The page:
Share Email Print
cover

Proceedings Paper

Three years of operation of AHI: the University of Hawaii's Airborne Hyperspectral Imager
Format Member Price Non-Member Price
PDF $14.40 $18.00
cover GOOD NEWS! Your organization subscribes to the SPIE Digital Library. You may be able to download this paper for free. Check Access

Paper Abstract

The AHI sensor consists of a long-wave infrared pushbroom hyperspectral imager and a boresighted 3-color visible high resolution CCD linescan camera. The system used a background suppression system to achieve good noise characteristics (less than 1(mu) fl NESR). Work with AHI has shown the utility of the long-wave infrared a variety of applications. The AHI system has been used successfully in the detection of buried land mines using infrared absorption features of disturbed soil. Recently, the AHI has been used to examine the feasibility active and passive hyperspectral imaging under outdoor and laboratory conditions at three ranges. In addition, the AHI was flown over a coral reef ecosystem on the Hawaiian island of Molokai to study fresh water intrusion into coral reef ecosystems. Theoretical calculations have been done propose extensions to the AHI design in order to produce an instrument with a higher signal to noise ratio.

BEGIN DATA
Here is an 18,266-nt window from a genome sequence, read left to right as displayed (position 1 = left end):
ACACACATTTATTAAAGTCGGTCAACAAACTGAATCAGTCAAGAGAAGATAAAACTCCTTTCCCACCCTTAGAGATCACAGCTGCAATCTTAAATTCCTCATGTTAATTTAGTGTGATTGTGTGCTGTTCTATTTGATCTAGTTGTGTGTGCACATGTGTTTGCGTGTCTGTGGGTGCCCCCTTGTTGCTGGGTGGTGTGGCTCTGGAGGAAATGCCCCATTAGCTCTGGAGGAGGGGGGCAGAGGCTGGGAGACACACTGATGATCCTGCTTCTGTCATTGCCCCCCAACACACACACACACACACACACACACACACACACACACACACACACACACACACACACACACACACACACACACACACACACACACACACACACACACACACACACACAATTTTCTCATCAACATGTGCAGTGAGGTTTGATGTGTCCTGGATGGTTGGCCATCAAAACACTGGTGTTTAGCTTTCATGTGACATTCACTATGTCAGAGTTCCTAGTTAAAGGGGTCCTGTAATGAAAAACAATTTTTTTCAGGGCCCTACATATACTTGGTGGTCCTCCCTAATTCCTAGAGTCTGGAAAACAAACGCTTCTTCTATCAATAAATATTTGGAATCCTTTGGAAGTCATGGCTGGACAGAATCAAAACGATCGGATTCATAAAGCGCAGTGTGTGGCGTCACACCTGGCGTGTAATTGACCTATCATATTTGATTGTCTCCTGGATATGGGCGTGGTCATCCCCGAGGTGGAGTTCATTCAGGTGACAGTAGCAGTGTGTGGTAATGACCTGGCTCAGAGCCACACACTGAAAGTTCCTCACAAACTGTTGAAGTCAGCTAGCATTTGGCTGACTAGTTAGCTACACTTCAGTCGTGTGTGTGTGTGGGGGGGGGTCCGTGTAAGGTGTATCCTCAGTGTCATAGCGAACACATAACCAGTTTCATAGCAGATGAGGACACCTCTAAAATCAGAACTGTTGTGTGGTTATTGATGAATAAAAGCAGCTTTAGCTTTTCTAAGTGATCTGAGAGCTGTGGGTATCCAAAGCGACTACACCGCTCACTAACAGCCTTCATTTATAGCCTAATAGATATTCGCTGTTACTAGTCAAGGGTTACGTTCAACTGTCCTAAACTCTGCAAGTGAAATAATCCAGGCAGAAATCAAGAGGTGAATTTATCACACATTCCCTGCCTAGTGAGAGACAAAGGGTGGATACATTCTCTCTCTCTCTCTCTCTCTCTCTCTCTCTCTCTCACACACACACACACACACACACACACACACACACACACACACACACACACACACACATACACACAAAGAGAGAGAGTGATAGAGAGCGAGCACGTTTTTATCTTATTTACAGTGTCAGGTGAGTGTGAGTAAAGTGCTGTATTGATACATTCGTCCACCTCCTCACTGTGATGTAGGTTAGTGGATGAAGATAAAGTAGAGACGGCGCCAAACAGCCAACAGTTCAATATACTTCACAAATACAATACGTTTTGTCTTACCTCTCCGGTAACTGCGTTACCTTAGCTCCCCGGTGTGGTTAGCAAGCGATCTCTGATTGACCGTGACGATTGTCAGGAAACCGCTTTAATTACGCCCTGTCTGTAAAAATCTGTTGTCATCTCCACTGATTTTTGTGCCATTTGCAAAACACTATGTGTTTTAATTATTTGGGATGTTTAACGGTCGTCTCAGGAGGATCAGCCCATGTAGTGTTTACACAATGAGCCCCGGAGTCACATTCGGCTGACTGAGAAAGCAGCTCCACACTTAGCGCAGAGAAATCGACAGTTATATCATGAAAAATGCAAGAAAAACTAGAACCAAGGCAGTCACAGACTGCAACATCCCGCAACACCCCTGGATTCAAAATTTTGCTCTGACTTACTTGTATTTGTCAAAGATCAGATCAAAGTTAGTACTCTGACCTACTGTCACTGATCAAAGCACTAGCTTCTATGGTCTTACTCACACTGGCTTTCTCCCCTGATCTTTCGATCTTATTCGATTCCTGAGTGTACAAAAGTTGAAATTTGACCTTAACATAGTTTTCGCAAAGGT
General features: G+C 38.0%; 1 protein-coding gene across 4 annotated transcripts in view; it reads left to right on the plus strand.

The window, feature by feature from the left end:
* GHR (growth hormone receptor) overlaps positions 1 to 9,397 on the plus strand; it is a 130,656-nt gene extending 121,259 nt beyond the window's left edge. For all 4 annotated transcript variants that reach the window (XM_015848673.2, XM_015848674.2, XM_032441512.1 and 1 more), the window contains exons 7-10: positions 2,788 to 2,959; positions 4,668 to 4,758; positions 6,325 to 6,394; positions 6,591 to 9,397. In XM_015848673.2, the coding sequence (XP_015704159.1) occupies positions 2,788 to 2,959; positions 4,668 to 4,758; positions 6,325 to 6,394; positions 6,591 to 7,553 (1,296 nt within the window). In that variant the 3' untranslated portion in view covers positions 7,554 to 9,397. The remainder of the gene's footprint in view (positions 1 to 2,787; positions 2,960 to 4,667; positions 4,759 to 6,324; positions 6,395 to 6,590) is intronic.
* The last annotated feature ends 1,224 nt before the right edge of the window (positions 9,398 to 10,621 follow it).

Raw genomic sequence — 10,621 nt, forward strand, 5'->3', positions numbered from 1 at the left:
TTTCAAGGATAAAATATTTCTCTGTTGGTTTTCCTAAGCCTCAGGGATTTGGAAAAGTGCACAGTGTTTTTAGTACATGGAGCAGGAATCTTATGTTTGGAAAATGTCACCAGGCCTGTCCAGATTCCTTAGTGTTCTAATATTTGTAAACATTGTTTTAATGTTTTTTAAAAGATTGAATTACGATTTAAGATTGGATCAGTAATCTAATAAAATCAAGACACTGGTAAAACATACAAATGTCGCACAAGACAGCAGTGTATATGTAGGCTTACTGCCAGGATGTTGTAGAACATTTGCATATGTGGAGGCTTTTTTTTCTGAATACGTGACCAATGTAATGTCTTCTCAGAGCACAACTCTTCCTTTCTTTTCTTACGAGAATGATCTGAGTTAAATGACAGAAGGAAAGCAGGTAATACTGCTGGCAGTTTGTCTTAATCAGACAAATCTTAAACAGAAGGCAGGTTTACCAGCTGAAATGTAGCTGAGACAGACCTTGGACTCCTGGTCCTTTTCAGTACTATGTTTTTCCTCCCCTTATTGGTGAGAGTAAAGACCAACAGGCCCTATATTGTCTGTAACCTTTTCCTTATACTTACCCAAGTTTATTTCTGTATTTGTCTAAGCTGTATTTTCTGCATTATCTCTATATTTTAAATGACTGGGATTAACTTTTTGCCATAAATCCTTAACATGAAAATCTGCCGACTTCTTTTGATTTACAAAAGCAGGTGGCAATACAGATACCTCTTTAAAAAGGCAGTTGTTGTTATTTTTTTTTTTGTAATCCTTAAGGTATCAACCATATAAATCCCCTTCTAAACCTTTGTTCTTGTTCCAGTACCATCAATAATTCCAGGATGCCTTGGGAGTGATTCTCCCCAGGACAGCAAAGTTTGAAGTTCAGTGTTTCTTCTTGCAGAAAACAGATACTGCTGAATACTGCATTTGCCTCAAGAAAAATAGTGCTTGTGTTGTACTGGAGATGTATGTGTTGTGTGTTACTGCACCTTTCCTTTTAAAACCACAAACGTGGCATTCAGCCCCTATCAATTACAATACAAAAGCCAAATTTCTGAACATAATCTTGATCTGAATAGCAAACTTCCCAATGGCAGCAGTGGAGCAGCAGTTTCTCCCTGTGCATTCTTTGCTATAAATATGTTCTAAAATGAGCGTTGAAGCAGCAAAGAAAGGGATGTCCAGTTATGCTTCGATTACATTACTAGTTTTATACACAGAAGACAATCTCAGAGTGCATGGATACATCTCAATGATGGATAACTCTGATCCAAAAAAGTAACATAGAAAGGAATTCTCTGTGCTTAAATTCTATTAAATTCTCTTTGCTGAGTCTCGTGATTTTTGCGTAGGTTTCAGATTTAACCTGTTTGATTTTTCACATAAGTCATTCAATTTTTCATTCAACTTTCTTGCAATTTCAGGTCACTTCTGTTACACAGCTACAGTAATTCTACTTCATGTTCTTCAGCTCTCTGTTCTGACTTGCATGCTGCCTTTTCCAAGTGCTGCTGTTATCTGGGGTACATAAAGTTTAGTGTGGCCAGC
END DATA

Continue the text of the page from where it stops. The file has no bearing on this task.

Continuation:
Paper Details

Date Published: 10 October 2001
PDF: 9 pages
Proc. SPIE 4369, Infrared Technology and Applications XXVII, (10 October 2001); doi: 10.1117/12.445281
Show Author Affiliations
Paul G. Lucey, Univ. of Hawaii/Manoa (United States)
Tim J. Williams, Univ. of Hawaii/Manoa (United States)
J. L. Hinrichs, Univ. of Hawaii/Manoa (United States)
Michael E. Winter, Univ. of Hawaii/Manoa (United States)
Donovan Steutel, Univ. of Hawaii/Manoa (United States)
Edwin M. Winter, Technical Research Associates, Inc. (United States)


Published in SPIE Proceedings Vol. 4369:
Infrared Technology and Applications XXVII
Bjorn F. Andresen; Gabor F. Fulop; Marija Strojnik, Editor(s)

© SPIE. Terms of Use
Back to Top